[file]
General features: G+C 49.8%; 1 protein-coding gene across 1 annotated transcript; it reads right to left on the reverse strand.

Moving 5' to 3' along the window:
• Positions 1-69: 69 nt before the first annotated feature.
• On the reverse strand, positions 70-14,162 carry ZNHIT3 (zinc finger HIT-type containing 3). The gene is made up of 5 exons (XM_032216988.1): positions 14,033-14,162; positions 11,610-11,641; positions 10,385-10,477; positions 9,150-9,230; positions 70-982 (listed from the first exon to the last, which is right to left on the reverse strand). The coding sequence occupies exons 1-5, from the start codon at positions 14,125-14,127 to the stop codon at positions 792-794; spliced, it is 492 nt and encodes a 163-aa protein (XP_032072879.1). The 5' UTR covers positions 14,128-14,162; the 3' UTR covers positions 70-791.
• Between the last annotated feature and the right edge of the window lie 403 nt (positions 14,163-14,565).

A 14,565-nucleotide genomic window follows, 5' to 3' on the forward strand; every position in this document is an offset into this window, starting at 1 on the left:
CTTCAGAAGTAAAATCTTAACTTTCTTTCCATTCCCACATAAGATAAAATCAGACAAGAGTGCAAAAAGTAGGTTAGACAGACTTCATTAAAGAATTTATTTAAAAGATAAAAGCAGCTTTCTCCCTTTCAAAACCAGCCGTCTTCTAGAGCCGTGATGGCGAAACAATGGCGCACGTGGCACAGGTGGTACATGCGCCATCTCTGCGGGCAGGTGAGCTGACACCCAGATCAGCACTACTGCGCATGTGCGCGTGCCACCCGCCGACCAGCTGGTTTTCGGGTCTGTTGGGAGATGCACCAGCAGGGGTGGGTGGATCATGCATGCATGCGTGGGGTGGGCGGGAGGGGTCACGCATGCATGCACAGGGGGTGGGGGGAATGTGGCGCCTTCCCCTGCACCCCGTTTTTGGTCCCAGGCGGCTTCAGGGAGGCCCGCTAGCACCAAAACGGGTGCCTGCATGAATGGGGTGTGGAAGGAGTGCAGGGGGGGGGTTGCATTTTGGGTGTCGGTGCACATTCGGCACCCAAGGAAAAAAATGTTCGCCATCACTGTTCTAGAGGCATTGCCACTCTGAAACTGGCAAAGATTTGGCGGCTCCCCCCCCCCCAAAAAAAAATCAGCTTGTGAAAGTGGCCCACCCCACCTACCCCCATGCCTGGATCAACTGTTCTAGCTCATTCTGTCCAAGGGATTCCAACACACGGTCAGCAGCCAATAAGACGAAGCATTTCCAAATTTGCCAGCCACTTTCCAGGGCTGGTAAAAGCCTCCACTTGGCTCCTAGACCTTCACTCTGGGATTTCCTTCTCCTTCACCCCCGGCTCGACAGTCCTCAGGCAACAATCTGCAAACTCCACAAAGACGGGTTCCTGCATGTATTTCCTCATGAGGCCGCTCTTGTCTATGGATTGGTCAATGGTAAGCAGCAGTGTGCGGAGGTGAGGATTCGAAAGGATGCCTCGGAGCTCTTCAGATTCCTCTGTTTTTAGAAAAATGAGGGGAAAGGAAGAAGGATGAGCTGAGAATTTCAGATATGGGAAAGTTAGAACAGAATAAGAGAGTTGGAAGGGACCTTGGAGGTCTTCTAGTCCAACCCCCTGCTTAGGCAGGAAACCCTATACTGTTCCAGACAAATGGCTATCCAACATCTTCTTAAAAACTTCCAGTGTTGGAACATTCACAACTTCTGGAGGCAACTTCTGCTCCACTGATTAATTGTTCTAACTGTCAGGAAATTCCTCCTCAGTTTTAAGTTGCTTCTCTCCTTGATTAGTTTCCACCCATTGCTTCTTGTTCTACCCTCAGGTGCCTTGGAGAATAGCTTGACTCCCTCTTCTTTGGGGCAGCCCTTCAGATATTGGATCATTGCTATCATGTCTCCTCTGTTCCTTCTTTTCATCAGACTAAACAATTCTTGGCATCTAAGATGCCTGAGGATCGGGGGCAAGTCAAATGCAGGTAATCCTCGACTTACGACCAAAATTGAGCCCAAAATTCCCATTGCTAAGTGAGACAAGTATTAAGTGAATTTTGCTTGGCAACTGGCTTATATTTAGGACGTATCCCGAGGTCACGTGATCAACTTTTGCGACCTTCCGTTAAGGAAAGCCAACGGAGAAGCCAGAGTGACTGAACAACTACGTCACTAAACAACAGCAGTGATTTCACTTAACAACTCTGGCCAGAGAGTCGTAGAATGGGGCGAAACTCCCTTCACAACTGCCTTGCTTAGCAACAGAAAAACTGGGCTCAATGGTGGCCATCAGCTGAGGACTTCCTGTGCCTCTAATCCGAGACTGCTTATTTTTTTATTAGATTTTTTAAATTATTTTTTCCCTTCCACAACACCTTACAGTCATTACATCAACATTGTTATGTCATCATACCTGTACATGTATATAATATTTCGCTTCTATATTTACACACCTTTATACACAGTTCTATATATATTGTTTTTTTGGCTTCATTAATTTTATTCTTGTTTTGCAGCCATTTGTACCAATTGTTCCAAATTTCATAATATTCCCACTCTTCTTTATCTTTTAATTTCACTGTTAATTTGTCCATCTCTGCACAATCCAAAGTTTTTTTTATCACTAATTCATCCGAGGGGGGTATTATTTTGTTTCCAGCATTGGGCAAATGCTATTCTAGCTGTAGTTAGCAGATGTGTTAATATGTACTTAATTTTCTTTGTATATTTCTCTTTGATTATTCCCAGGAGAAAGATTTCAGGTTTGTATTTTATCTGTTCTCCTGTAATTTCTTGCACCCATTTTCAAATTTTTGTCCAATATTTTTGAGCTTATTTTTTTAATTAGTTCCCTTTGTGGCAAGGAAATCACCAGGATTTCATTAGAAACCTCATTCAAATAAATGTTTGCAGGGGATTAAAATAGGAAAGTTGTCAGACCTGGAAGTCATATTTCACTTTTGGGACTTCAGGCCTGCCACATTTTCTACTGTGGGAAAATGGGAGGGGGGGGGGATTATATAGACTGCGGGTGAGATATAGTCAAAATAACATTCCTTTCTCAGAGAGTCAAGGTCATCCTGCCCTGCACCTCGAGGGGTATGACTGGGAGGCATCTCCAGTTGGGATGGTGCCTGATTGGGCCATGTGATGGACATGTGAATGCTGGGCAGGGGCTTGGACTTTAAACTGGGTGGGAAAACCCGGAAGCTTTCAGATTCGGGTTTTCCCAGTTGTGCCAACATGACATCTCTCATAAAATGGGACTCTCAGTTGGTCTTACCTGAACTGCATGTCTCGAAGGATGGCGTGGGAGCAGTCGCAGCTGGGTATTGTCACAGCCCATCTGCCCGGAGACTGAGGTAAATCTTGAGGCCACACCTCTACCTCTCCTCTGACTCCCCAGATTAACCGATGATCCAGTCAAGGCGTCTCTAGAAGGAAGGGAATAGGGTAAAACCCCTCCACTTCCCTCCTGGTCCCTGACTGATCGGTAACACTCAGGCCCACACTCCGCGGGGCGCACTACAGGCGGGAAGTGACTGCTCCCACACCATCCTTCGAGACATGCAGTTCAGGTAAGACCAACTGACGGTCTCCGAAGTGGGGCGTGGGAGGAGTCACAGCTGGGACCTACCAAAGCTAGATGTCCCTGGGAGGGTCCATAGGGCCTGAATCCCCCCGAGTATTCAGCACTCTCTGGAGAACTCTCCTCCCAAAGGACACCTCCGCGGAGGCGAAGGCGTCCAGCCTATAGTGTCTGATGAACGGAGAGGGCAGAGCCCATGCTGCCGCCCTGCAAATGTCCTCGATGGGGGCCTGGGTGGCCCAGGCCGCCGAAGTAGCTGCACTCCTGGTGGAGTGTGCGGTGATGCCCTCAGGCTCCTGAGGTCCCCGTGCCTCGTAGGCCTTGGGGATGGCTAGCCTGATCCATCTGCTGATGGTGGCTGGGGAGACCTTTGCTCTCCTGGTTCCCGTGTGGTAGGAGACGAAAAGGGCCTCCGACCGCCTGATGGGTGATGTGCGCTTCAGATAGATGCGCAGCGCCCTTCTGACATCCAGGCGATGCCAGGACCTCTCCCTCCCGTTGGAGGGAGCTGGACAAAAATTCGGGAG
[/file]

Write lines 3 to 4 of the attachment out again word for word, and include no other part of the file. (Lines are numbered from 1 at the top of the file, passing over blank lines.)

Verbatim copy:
• Positions 1-69: 69 nt before the first annotated feature.
• On the reverse strand, positions 70-14,162 carry ZNHIT3 (zinc finger HIT-type containing 3). The gene is made up of 5 exons (XM_032216988.1): positions 14,033-14,162; positions 11,610-11,641; positions 10,385-10,477; positions 9,150-9,230; positions 70-982 (listed from the first exon to the last, which is right to left on the reverse strand). The coding sequence occupies exons 1-5, from the start codon at positions 14,125-14,127 to the stop codon at positions 792-794; spliced, it is 492 nt and encodes a 163-aa protein (XP_032072879.1). The 5' UTR covers positions 14,128-14,162; the 3' UTR covers positions 70-791.